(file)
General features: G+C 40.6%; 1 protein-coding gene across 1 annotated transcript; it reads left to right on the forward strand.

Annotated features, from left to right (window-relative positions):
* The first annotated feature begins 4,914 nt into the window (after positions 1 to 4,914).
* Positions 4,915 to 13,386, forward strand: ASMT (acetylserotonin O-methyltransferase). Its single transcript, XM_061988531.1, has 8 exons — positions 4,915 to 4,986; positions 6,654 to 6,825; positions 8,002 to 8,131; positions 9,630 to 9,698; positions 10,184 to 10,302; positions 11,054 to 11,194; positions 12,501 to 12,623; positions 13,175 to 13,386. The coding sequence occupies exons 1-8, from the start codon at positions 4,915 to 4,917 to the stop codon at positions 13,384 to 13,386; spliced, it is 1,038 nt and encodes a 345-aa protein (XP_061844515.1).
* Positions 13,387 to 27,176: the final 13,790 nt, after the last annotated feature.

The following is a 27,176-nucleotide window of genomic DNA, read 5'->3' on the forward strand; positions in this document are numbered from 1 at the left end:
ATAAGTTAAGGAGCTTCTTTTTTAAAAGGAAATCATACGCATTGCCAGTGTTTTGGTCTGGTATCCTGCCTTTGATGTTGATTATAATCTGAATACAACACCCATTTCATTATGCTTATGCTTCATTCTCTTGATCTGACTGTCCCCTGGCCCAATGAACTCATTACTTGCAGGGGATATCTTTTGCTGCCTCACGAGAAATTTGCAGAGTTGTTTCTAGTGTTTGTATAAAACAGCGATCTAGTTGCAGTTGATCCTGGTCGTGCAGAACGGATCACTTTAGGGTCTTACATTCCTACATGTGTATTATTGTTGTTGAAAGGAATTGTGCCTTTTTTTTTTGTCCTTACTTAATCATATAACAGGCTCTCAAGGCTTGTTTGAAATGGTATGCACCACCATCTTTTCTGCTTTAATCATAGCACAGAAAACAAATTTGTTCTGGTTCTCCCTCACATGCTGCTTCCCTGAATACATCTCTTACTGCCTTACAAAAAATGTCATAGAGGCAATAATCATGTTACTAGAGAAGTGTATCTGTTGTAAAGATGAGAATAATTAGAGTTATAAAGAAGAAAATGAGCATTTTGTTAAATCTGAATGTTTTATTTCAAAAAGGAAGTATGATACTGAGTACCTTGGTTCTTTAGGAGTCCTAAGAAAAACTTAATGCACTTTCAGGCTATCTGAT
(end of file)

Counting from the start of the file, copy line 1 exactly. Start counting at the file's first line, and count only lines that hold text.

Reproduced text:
General features: G+C 40.6%; 1 protein-coding gene across 1 annotated transcript; it reads left to right on the forward strand.